Joined: 18 Jan 2006
|Posted: Fri Mar 20, 2009 8:14 pm Post subject:
|The politico's are still talking the
globalist language of "World Order".
But beneath the rhetoric, the reality is :
|Protectionism on rise despite pledges: World Bank
WASHINGTON (AFP) — The World Bank said Tuesday that major
economies have raised protectionist trade barriers despite their collective
pledge to refrain from such actions in the face of the global recession.
A World Bank study showed 17 of the Group of 20 developed and
developing countries have implemented trade-restricting measures since
G20 leaders signed a pledge at an emergency summit last November to
avoid protectionist measures.
"Leaders must not heed the siren-song of protectionist fixes, whether for
trade, stimulus packages, or bailouts," said World Bank president Robert
"Economic isolationism can lead to a negative spiral of events such as
those we saw in the 1930s, which made a bad situation much, much
At a G20 summit hosted on November 15, 2008 by then-US president
George W. Bush in Washington, leaders signed the pledge to avoid raising
trade barriers as they forge a coordinated response to the deepening
economic slump and an intensifying financial crisis.
The G20 includes the Group of Seven industrialized countries -- Britain,
Canada, France, Germany, Italy, Japan and the United States -- and
major developing countries Argentina, Australia, Brazil, China, India,
Indonesia, Mexico, Russia, South Africa, Saudi Arabia, South Korea and
Turkey, as well as the European Union.
A World Bank official, speaking on condition of anonymity, said the
research found three G20 members had not raised protectionist barriers:
Japan, South Africa and Saudi Arabia.
But the official cautioned that the three countries did not make the list
because of "the way the data was sliced mid-February."
The study found several countries, including the 17 of the G20 members,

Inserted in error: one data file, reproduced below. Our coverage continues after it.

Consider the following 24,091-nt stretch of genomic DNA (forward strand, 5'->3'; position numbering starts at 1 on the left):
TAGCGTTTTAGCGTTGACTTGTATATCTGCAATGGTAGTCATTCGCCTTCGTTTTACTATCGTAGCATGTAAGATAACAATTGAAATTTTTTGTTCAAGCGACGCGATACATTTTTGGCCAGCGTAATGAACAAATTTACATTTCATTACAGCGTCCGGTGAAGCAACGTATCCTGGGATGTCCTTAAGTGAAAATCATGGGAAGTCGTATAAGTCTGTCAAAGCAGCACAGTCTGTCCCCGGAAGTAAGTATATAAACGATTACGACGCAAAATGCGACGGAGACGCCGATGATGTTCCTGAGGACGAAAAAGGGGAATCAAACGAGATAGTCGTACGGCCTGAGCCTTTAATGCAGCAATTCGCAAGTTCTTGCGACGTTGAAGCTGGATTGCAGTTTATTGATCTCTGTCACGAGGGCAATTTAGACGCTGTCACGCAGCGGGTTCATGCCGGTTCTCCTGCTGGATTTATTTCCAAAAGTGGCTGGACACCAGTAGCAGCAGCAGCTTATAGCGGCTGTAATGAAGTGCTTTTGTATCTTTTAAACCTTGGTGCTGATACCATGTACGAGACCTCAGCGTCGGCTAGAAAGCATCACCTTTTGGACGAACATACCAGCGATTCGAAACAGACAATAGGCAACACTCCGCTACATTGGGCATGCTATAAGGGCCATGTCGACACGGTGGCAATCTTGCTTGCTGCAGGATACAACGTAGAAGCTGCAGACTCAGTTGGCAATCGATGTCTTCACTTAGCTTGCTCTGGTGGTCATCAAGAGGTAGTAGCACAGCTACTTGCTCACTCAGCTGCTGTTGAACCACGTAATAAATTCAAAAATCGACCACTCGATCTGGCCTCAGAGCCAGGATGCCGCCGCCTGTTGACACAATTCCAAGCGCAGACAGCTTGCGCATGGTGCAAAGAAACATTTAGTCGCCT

have put in place 47 measures that restrict trade at the expense of other
Since the beginning of the financial crisis, officials have proposed and/or
implemented roughly 78 trade measures, according to the World Bank?s
monitoring list of trade and trade-related measures.
Of these, 66 involved trade restrictions, and 47 trade-restricting measures
eventually took effect, the 185-nation bank said.
Which leaves the corporate promoters
of globalization swinging in the wind:
|Business leaders tell G20 to act on protectionism
Wed Mar 18, 2009 - By Keith Weir
LONDON (Reuters) - Business leaders from around the world urged G20
nations on Wednesday to push for a successful conclusion of world trade
talks and to commit to fighting protectionism.
"We feel the Doha Round would be a terrific, visible step and it's worth a
lot of money," Confederation of British Industry (CBI) President Martin
Broughton told Reuters, estimating a deal could be worth $170 billion
Broughton said there was "good rhetoric" from the G20 rich and emerging
nations on protectionism, but this was too often compromised by their
Urge whatever. It's not gonna happen.
|EU lowers hopes for trade deal at G-20 talks
The Associated Press - March 19, 2009
BRUSSELS: The European Union's top official said Thursday he doesn't
expect a breakthrough on a global trade deal in talks among world
leaders next month.